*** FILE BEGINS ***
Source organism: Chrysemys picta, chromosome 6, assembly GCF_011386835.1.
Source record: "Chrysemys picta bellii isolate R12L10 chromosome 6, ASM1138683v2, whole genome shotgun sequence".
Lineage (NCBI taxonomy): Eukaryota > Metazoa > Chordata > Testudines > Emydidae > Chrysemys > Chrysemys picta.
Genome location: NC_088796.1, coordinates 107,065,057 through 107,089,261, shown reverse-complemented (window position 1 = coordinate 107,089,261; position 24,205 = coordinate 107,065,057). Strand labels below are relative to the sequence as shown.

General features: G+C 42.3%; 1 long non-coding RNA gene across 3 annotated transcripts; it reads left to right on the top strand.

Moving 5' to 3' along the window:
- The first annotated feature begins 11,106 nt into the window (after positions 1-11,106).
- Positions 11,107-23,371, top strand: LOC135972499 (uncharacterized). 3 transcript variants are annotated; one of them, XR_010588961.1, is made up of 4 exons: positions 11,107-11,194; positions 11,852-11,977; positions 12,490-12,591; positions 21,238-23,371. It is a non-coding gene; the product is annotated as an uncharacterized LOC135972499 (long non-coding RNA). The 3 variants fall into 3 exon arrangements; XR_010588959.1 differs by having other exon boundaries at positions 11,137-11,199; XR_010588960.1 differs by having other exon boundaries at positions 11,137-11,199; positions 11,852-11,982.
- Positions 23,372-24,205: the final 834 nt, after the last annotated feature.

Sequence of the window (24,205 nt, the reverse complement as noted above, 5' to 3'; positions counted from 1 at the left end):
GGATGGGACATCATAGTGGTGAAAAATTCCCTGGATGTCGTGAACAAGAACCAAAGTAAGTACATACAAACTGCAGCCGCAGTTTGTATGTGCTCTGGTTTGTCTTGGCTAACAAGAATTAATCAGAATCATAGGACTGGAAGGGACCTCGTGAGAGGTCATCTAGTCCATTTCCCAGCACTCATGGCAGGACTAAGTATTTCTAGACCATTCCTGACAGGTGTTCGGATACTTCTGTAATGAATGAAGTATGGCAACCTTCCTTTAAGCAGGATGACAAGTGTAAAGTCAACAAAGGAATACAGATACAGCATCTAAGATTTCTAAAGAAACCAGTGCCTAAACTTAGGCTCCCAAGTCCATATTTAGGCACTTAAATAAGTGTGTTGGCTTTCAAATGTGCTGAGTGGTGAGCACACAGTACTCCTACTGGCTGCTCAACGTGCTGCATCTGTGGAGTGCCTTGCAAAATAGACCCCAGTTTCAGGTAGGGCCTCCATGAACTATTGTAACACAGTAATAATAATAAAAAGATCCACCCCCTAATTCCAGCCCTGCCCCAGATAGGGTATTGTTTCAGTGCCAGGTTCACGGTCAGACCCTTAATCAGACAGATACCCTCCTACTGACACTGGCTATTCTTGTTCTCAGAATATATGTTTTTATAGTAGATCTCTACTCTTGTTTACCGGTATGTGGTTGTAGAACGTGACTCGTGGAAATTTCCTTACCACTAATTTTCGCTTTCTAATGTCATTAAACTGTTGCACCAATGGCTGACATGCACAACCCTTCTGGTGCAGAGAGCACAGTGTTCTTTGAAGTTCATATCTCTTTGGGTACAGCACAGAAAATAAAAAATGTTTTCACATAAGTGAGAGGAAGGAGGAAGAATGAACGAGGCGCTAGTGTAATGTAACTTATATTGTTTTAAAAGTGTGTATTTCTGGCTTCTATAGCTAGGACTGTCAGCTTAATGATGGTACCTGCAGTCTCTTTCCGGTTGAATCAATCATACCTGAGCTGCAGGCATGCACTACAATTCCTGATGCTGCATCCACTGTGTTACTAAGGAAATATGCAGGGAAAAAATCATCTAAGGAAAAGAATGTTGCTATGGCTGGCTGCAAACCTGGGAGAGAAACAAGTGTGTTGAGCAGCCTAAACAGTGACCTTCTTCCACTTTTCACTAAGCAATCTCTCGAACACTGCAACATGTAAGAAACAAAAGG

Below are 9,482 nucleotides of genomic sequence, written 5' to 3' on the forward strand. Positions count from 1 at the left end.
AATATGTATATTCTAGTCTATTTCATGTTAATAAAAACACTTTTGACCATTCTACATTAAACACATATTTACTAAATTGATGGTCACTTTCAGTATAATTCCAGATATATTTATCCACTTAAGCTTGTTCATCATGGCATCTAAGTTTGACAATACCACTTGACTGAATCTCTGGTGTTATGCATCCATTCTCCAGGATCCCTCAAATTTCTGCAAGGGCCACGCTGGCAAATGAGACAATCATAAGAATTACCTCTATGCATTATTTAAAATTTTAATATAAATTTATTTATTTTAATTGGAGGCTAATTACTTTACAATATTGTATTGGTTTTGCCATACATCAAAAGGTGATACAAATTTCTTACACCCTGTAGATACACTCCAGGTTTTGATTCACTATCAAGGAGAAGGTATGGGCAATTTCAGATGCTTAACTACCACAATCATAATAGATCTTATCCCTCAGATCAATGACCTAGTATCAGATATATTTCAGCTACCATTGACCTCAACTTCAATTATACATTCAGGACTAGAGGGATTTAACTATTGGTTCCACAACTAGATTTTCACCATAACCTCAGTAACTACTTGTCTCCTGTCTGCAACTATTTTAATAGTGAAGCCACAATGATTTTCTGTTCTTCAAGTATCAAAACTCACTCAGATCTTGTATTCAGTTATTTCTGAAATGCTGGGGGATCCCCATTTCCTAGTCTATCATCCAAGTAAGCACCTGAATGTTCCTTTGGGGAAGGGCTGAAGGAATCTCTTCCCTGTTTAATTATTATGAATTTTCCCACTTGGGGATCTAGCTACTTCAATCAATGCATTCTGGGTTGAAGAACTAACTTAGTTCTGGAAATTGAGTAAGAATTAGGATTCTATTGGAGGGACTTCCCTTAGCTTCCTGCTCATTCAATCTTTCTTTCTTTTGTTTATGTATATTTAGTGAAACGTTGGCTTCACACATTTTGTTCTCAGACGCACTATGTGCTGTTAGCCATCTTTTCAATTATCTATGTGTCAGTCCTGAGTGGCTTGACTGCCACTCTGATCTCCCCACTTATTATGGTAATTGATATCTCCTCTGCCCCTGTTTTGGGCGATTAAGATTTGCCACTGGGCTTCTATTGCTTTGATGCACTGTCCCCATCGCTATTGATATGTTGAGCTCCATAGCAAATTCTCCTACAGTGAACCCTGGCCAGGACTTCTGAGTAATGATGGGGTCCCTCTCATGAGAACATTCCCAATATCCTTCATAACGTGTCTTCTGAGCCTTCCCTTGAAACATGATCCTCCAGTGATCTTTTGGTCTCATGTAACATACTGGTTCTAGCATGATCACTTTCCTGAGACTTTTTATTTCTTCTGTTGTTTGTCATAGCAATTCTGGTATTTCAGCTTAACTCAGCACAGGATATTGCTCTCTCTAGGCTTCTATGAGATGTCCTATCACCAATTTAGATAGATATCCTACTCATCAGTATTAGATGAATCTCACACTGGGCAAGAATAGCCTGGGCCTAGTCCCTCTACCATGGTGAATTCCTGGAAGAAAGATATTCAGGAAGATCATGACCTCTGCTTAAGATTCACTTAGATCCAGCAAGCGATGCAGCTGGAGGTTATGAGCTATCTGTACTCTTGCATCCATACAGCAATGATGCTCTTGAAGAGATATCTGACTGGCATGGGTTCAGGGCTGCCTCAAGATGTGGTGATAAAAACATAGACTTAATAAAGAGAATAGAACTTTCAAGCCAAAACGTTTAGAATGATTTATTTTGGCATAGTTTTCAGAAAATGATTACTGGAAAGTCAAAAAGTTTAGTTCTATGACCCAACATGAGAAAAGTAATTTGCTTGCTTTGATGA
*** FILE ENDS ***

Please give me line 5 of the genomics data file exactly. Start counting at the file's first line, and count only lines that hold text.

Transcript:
General features: G+C 42.3%; 1 long non-coding RNA gene across 3 annotated transcripts; it reads left to right on the top strand.